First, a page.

Having not played for Leinster since their January 3 derby meeting with Ulster, Mike Ross’ preparations for the RBS 6 Nations, which included a 53-minute run-out for Ireland Wolfhounds, were far from ideal.
As expected, Mike Ross delivered the goods against Italy against Saturday, locking down the scrum as Ireland’s regular tighthead prop made his 21st consecutive RBS 6 Nations start since making his debut against Italy in 2011.
Ross had spoken in the build-up of ‘just having a loan of the jersey this week’, given his lack of recent game-time at Leinster and the continued emergence of young pretender Martin Moore at both provincial and national level.
He admitted his form has been ‘a bit mixed’ since November, but he was determined to pay back Joe Schmidt’s faith in him and a rewarding day for the Irish scrum in Rome was certainly a confidence boost for Ross.
“I had a big task on my shoulders against Italy. Joe gave me the responsibility of starting and he didn’t have to do that, so a big performance was required,” he said.
“I think it went well and that’s good for the confidence, but at the same time Joe’s pretty ruthless, and if you don’t deliver then his faith in you will only run so far.”
The match statistics show that Ireland had a 100% scrummaging return at the Stadio Olimpico, winning all seven of their own scrums, and Ross gained an early advantage on his direct opponent Matias Aguero.
The Corkman, who now has 45 caps to his name, used his weight advantage and Test match nous to pressurise Aguero at scrum time, an area of high intensity which is definitely not for the fainthearted.
Ross explained: “There’s a lot of pressure (in the scrum), a hell of a lot of pressure. Paulie (O’Connell) is behind me giving it socks, you’ve got the hooker attacking your left shoulder, you’ve got the loosehead trying to come up under your right shoulder and you just have to sink and absorb that.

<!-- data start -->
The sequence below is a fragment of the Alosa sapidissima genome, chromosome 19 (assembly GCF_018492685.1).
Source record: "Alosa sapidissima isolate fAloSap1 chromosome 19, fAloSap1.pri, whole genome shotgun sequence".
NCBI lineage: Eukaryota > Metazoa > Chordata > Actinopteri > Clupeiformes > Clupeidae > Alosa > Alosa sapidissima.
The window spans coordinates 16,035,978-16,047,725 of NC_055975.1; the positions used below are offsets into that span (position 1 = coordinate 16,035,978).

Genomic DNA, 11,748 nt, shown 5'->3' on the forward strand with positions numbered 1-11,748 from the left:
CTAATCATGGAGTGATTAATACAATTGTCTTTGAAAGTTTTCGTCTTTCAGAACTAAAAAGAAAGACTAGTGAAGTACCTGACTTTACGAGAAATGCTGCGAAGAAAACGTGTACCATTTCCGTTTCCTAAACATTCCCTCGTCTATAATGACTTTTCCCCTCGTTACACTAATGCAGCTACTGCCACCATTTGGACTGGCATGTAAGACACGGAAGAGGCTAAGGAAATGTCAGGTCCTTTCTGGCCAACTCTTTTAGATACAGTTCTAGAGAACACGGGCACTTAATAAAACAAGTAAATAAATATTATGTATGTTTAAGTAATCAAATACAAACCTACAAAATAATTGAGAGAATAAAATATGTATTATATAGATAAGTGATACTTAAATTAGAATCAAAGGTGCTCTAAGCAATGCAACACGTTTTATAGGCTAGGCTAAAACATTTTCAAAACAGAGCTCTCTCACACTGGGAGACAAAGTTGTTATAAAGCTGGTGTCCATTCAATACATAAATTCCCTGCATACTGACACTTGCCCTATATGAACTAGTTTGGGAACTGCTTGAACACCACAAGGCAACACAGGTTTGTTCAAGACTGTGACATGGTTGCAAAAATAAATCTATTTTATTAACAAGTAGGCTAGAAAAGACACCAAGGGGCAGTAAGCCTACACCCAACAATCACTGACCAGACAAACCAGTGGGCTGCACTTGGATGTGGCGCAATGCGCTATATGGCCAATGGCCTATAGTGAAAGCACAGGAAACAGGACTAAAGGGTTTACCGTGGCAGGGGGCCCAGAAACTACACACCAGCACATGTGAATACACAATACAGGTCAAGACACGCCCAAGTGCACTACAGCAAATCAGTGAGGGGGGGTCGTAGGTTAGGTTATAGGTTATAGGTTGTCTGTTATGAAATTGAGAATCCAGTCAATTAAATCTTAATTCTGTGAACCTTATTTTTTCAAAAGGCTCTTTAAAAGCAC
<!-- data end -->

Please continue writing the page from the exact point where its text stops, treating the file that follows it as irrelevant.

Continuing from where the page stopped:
“I think it’s been measured before that there’s two tonnes of force across an international front row, so all that’s going through your spine. It’s not a great feeling, but it’s what we’re paid to do!”
Ross and the Irish front row will have to do it all again and much more at the Aviva Stadium next Saturday, as they take on a highly regarded French scrum which has a new weapon in New Zealand-born prop Uini Atonio.
The 23-stone tighthead made an impact during his second half cameo against Scotland, and Ross and company will have to negate that if Ireland are to make it two wins out of two in the 2015 Championship.
“France are very proud of their scrummaging. We put in a good shift against them last year (in the title-winning final game). They’ll be remembering that and looking to put pressure on us at home,” he added.
“They will hold onto what happened last year because it’s a huge pride thing for them. Some French lads can get really fired up if the scrum is not going well for them, so you have to be ready for the battle.
“It’s always tough against them, there’s a few guys changed in their team but they will still be a massive test in the scrum. Nicolas Mas has missed out but they’ve got Rabah Slimani and an absolute monster in Atonio on the bench for a bit of impact.”